The discussion developed under four main themes: general policy orientation; institutional reforms; trade policy instruments and regional policy developments and constraints.

General policy orientation

Members complimented the Ugandan Government for its bold economic reforms since the late 1980s, in very difficult economic and social circumstances. Particular reference was made to the abolition of quantitative restrictions, tariff reform, infrastructure rehabilitation, restoration of monetary discipline, and the liberalization of foreign exchange markets. These efforts had been vindicated by strong economic growth in recent years, defying a severe slump in world coffee markets. Participants also noted remaining macro-economic challenges such as the need to broaden the tax base, integrate the informal sector and mobilize private savings. One question was raised on Uganda's past experience with strong exchange rate fluctuations and any lessons for countries facing similar situations.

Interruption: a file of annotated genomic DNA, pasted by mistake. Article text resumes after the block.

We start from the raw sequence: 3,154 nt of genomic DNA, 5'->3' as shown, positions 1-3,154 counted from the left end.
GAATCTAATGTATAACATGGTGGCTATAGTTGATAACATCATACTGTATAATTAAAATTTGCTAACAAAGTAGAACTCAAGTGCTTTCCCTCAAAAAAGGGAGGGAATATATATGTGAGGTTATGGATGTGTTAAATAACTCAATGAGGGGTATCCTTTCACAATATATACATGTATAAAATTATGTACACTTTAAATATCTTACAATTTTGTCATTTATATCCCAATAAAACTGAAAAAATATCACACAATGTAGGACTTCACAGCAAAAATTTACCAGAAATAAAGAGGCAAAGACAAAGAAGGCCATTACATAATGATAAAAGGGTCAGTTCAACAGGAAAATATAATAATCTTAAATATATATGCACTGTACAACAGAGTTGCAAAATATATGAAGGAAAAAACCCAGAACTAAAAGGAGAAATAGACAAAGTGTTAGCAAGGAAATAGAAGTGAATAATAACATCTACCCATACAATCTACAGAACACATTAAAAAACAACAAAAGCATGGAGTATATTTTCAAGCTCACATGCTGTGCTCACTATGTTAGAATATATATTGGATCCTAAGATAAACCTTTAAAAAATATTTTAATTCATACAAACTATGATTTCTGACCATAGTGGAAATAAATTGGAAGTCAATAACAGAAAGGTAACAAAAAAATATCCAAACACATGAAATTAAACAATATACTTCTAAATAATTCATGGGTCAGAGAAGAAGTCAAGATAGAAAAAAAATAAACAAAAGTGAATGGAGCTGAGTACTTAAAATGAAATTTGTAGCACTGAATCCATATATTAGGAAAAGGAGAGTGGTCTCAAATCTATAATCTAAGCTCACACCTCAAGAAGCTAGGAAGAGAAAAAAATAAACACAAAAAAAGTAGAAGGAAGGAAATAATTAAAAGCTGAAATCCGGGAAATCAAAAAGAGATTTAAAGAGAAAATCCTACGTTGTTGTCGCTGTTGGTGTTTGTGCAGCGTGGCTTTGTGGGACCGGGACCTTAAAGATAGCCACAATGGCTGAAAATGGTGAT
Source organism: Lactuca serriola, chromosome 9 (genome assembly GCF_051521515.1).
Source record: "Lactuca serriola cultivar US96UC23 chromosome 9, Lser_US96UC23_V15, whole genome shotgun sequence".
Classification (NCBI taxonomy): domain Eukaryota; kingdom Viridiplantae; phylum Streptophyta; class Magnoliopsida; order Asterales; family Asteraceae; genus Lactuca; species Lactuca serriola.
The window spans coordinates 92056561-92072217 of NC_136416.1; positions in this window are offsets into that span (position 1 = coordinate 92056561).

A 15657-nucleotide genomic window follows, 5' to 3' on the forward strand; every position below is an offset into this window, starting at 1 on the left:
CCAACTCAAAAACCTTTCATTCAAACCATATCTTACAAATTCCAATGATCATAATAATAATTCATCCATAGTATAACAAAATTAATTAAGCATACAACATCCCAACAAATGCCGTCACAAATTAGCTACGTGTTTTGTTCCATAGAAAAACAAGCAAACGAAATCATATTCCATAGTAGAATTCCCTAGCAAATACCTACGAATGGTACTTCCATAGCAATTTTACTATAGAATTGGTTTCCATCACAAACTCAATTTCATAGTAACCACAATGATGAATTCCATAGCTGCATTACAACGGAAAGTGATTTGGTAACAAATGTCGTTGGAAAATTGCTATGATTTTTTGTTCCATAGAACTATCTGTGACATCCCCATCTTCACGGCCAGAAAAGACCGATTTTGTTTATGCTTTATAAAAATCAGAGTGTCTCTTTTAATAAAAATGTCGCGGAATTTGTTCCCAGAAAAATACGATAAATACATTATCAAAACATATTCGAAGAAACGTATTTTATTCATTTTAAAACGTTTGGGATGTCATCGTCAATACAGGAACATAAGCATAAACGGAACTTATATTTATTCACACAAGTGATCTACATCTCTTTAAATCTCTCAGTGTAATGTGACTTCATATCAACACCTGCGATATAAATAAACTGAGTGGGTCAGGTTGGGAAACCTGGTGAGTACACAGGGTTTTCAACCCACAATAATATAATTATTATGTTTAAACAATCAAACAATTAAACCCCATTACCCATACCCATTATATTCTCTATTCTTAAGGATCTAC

The representative of Uganda underlined his Government's commitment to market-driven reform within an open, rule-based trading system. Uganda's strong interest in the WTO system was evidenced by early ratification of the Uruguay Round results and its recent decision to open a mission in Geneva. He expressed concern, however, at continued bilateral disputes, insufficient institutional representation of African countries in the WTO, and the present lack of protection for indigenous biological systems under the Agreement on Trade-Related Intellectual Property Rights.